- The policy is quite flexible where the policyholder can surrender the policy generally after 2-3 years or go for partial withdrawal.
- We can take a loan against the amount generated or use it for paying other premiums.
- The policy takes a long time to build the cash value, and suppose we surrender the policy within the first 10 years; there is hardly any cash return which one can expect.
- This type of policy is quite costly compared to term life insurance, which comes to around 6-10 times more compared to the same death benefit, which we would have got under term life insurance.
- Cash value and death benefit are treated differently, which means when we die, we only get the death benefit and not the cash value generated. The cash value can only be enjoyed when we are alive.
- Cash value insurance policies provide very low-interest rates on the sum generated, and thus this cannot be treated as an investment policy because other investment policies will generate more return.
Cash Value Life Insurance vs Term Life Insurance
- The biggest differences between the two are in terms of death benefit features and pricing. Term life insurance offers almost 4-6 times more death benefit coverage at 4-6 times lesser cost than what cash value life insurance has to offer.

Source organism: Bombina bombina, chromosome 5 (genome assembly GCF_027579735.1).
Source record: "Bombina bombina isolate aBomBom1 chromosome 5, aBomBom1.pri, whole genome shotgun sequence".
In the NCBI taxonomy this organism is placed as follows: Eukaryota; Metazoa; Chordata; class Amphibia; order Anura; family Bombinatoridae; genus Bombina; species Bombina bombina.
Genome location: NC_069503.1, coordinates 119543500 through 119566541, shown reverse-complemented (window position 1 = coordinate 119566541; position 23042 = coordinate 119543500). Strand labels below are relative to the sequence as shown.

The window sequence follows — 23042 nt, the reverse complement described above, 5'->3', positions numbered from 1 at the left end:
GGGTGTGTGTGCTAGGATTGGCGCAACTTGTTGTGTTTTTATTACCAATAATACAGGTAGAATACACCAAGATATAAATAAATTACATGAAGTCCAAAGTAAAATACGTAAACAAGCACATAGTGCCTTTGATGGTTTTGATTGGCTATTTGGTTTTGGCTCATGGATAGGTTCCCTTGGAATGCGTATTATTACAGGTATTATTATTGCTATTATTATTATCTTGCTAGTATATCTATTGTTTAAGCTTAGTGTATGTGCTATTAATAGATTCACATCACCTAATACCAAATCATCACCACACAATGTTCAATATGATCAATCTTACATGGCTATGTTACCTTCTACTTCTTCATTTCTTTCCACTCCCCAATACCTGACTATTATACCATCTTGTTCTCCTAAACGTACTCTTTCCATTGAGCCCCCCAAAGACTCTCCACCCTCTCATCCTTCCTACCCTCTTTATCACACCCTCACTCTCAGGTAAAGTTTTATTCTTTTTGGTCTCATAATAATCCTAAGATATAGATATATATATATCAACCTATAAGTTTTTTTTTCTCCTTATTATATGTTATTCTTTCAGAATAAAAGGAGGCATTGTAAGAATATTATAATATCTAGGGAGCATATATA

- Cash value insurance though has certain investment benefit features added on it, which misses in term life, but the rate of return is pretty less where if the money was invested in other avenues like mutual fund could easily fetch a 15% return.
- Term life if you die outside the policy coverage period, the beneficiary receives nothing and also renewing term life at old age is very costly, and also sometimes the company doesn’t allow it, whereas cash value once entered is applicable lifelong provided the premiums are paid.
It totally depends on the choice of a policyholder which one he/she prefers to go for, whether it is a cash value or term insurance. Looking at the advantages and disadvantages, we can clearly state that cash value insurance though comparatively more expensive than term life, can be a sigh of relief for the policyholder when he is alive and is in term of the need of money but on a death benefit ground, it is a loss because the policyholder is paying more money for almost 3-4 times lesser coverage money in terms of term life insurance.
This has been a guide to what is cash value life insurance and its definition. Here we discuss the type, working, and example of cash value life insurance. You can learn more about finance from the following articles –